Healthy Understanding, Unhealthy Behavior

December 20, 2010

A new report from the NPD Group on the principles of healthy eating.

A new report from the NPD Group, a leading market research company, found that U.S. adults, across all generations, understand the principles of healthy eating, but the understanding doesn’t necessarily translate into healthy eating behavior.

The report found that the older generations eat more healthfully than the younger generations, but still four out of five (nearly 170 million) of us need to improve the quality of our diets. The report also identified the gaps between actual consumption and intentions, finding that younger generations, Generation X, Y, and younger Boomers, have the least healthful diets. Older consumers, ages 54 and up, often have the greatest need to eat healthy due to underlying medical conditions, which actually drive them to do so.

The generations do share and understanding of what constitutes healthy eating and a healthy lifestyle- the top characteristics sited were: regular exercise, well balanced meals, moderation when eating, limit/avoiding foods with cholesterol or trans fats, and making sure to be adequately hydrated. 

So if nutrition or healthfulness of foods is most important in deciding what to eat and drink, why are we still failing to make the grade? NPD also found that overall, the largest deficiencies in our diets are fruits and vegetables intake as well as an over consumption of total fats.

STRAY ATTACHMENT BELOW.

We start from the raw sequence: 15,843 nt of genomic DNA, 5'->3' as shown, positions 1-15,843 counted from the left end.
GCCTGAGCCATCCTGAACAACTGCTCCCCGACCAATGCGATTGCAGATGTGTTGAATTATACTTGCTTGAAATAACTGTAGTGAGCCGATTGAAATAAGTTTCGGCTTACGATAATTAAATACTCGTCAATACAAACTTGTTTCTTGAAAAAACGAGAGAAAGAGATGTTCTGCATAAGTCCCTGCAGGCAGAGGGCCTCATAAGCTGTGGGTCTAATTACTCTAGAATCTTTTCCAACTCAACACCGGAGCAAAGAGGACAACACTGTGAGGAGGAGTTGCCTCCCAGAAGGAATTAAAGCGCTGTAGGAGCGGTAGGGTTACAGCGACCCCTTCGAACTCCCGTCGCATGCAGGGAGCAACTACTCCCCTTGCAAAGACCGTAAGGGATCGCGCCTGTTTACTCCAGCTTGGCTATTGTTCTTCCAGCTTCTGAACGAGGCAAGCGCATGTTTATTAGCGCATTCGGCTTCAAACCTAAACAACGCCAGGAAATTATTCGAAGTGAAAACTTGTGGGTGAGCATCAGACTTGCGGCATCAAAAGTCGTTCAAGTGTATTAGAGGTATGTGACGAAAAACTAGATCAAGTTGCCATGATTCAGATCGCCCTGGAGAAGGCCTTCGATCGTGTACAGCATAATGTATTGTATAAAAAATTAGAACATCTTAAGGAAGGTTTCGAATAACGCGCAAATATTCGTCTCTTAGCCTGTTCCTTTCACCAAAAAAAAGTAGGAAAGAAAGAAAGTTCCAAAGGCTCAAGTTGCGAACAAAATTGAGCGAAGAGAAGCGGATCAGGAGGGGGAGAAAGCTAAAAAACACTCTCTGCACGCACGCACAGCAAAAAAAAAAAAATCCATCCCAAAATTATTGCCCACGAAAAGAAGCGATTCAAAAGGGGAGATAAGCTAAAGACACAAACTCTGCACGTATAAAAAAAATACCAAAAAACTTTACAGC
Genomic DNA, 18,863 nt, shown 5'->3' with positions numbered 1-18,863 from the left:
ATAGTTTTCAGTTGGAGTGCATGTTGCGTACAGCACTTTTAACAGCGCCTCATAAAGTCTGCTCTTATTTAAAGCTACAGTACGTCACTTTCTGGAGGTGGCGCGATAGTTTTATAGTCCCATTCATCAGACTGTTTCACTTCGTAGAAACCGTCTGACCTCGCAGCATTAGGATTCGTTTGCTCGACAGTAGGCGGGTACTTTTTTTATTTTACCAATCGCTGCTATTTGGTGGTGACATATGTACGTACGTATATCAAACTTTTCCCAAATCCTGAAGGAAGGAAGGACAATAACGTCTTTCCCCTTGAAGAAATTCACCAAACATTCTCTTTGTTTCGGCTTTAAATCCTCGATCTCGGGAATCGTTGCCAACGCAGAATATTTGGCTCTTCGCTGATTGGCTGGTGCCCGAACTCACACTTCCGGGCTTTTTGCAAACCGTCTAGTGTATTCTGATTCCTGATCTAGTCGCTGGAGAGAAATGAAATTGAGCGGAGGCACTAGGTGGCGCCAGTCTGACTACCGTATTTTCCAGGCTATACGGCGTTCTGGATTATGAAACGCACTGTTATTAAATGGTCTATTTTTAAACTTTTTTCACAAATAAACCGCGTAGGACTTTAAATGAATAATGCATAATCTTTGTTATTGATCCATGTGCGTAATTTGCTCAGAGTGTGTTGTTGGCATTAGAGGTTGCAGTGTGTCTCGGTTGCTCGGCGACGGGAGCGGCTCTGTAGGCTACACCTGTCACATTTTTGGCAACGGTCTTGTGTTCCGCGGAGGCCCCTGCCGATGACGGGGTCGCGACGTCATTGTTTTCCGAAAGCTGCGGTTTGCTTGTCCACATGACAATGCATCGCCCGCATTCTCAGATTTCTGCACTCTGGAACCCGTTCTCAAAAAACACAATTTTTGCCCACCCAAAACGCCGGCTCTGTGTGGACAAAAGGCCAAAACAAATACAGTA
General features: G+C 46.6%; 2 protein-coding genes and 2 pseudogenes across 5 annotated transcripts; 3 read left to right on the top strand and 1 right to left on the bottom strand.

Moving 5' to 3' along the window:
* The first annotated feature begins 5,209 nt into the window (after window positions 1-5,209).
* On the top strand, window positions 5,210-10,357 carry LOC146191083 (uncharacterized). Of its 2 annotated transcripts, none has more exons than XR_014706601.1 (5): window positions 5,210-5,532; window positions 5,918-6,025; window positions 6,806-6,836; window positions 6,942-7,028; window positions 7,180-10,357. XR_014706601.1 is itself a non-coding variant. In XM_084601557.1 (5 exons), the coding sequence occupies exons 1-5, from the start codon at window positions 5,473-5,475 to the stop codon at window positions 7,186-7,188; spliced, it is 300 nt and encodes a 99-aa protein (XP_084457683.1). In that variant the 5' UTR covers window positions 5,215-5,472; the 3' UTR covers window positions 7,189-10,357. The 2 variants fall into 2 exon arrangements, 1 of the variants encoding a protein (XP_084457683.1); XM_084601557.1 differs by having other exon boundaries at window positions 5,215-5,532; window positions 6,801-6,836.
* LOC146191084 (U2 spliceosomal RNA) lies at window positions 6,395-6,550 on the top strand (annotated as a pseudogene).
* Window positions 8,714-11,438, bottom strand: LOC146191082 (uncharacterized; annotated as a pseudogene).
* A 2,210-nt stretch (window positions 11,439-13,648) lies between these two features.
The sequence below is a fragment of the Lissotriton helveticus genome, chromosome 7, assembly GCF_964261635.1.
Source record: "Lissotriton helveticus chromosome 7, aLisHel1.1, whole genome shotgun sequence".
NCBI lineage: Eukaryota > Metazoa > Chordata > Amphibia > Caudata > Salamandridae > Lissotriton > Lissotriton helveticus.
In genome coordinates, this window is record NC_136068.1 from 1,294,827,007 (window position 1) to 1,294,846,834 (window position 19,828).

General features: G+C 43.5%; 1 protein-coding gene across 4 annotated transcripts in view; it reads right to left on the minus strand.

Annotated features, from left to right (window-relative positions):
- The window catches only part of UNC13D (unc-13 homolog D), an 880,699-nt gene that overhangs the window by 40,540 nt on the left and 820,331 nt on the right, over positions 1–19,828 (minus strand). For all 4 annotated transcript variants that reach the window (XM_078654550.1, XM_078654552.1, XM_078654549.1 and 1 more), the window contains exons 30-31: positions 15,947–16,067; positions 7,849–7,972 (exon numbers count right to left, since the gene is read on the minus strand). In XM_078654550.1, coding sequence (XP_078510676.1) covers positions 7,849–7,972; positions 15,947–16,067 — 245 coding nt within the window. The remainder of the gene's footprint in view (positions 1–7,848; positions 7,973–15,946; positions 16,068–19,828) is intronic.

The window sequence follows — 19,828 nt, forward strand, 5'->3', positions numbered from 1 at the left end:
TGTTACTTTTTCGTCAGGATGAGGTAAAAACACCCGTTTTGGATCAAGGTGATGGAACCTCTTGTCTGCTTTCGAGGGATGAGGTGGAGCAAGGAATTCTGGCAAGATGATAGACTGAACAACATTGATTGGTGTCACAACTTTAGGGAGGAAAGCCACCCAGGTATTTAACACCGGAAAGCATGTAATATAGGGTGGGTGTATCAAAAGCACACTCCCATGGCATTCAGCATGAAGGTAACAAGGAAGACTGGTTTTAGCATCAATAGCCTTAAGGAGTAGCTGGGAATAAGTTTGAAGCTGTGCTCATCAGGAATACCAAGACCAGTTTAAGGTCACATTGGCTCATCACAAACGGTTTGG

So how can we translate what we know into action? SupermarketGuru suggests, planning your weekly meals at the beginning of the week and make a shopping list that reflects local sales on fruits and vegetables. Start your trip in the center of the store - where all the unemotional boxes, jars and cans are - that way you will not be enticed by all those fresh aromas and colors in the produce department (which is why the store puts those up front anyway!). Buy those fruits and vegetables that are in season - not only will they be packed with more nutrients and flavor, but will cost less as well.

Plan your menus around just 4 to 5 ounces of meat, chicken or fish (about the size of a deck of cards) - then fill the plate with two to three times that amount of colorful fruits, vegetables and grains.